These are good days for small business owners. The internet provides all sizes of companies the ability to research the competition at lightning speed. Accurate information is only a few clicks away, but keep in mind that there is a lot more out there than just a simple Google search. Small businesses that know the marketplace have a marked competitive edge over the others. What are they offering customers that you are not? There are several key places to look.
First Off, Get a Website
If you don’t have a web presence already, get one. Potential customers may choose the internet as their first stop when looking for a product or service. If you don’t have the cash for expensive web design, either coerce your son into creating a site or have our PowerSites team build you a website for a fraction of the cost. Websites give customers the feeling that your business has legitimacy and an established presence with a customer base.
See Who’s Out There
You may have more competition than you think. After an initial Google search for other similar local businesses, remember that Google has more capabilities than just search. You can look to see which competitors are using Google AdWords for advertising. Are there offers there that you can match or beat? You can sign up for Google Alerts, and messages will be sent to your inbox advising you of any mention of a name or term you choose. Use this to see what the competition has in mind for the immediate future.
Don’t forget about social networks. Small businesses often send offers to their customers from their Facebook page or Twitter account. These sites can be an excellent way to reach your customer base instantaneously. You want your business to be on people’s minds on a regular basis, and these sites let you do that for free. Similarly, you can check up on the competition and see how large their following is.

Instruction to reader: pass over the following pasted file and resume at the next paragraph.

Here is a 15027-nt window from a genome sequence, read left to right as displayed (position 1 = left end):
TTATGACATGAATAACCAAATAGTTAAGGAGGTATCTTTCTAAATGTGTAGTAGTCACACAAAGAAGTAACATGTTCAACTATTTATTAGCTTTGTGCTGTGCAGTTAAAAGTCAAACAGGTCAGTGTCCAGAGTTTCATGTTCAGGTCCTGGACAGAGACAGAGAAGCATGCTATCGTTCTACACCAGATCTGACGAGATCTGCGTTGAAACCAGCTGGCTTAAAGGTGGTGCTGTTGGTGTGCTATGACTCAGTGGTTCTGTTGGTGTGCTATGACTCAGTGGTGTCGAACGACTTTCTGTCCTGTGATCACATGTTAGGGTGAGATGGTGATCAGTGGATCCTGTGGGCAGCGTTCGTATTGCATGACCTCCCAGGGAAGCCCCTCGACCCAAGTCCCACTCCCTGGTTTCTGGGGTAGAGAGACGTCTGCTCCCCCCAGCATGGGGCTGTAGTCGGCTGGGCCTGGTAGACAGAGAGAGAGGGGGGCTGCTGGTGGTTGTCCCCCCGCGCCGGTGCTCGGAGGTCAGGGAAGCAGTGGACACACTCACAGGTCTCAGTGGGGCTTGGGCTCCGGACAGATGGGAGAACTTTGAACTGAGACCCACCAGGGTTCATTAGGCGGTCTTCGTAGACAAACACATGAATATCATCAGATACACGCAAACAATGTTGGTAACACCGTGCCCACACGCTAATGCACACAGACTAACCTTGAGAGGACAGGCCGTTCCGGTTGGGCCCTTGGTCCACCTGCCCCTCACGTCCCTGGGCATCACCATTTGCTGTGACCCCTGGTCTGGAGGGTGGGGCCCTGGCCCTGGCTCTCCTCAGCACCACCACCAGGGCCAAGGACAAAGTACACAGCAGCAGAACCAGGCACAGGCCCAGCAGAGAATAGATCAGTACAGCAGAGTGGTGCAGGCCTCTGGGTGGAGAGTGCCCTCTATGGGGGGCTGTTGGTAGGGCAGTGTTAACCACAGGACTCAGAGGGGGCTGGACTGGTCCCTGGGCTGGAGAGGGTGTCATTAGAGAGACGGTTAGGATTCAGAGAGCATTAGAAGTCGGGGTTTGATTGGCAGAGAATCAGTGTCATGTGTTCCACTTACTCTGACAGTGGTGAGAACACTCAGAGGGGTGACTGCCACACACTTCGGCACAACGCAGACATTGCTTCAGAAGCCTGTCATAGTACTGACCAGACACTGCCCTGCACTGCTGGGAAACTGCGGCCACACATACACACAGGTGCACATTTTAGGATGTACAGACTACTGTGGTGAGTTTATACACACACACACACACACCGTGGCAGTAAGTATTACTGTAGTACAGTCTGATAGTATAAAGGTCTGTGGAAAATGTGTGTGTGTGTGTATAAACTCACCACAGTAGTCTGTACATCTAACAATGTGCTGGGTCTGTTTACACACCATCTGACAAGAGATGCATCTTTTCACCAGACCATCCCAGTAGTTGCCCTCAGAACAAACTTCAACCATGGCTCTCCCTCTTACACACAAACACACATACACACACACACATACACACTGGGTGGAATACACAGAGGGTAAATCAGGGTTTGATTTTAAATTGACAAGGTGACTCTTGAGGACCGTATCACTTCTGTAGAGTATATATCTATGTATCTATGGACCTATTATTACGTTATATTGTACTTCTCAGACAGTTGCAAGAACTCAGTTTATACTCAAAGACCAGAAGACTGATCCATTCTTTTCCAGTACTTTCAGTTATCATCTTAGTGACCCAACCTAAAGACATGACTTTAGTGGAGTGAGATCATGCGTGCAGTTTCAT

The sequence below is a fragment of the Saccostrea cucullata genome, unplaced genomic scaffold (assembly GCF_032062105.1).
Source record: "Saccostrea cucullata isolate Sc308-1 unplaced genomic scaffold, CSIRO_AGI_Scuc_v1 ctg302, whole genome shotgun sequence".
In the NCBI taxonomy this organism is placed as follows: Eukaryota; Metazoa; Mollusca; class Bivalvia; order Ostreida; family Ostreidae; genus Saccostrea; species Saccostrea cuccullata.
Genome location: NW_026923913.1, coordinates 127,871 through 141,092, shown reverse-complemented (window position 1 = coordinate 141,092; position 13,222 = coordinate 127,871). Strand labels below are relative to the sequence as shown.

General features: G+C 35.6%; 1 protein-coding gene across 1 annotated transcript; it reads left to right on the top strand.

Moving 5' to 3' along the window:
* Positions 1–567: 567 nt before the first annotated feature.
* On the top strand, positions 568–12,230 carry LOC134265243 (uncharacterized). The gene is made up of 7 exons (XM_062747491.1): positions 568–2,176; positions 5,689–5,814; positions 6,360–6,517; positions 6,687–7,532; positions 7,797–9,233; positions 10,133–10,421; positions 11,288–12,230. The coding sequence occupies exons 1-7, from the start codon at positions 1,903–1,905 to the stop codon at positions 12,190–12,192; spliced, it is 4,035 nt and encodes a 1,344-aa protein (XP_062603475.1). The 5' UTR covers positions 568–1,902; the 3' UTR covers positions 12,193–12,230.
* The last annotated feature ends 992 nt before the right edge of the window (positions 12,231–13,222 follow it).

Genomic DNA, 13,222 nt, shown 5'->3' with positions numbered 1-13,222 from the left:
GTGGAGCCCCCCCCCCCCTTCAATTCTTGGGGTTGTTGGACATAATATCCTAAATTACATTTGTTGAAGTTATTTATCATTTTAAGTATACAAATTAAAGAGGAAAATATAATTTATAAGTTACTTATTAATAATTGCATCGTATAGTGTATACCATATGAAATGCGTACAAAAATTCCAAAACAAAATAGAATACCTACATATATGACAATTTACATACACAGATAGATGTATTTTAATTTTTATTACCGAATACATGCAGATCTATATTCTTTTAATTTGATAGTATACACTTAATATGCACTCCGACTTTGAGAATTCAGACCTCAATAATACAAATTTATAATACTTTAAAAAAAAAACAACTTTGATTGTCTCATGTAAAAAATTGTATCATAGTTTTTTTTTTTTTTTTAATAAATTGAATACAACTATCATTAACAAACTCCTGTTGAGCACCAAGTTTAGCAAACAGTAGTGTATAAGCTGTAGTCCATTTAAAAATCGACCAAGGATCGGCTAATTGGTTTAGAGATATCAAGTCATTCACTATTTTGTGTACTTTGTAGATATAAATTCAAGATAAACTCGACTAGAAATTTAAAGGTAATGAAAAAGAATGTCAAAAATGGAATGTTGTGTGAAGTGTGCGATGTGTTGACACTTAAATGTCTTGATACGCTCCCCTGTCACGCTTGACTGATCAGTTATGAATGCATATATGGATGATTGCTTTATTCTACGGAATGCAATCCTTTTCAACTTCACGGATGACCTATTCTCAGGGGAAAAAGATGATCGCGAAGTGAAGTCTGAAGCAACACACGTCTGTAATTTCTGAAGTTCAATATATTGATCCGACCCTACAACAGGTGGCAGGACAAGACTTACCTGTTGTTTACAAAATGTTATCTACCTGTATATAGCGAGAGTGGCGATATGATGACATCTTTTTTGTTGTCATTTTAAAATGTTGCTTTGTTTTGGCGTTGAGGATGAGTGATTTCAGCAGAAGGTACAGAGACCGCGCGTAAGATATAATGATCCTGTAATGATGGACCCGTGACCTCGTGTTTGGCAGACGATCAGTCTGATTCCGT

Get the Literature
Contact competitors and ask them for literature, brochures or catalogs, so you can see their full line of products and services. Research about pricing and guarantees is important, so find out how your business compares. You should also allow yourself the luxury of attending a conference or seminar or two–to meet and talk to the competition in person. Conferences themselves may provide small business tips, yet you also have the benefit of creating relationships with other merchants and suppliers.
Keep The Conversation Going
Talking to your customers is a time-honored way of getting a feel for other businesses. Ask customers what they think about the competition and you’ll soon find out that everyone has an opinion. Listen to what they say; their advice can be invaluable. Also, ask your suppliers what is hot right now. They won’t give many specifics about competitors, but get a feel for what the trends are in your community and your industry. Look at want ads and talk to job seekers. It’s important to know if your competition is hiring, and how often. Finally, you can become a customer of a competitor yourself, and decide how your own business matches up.
How do you research your competitors?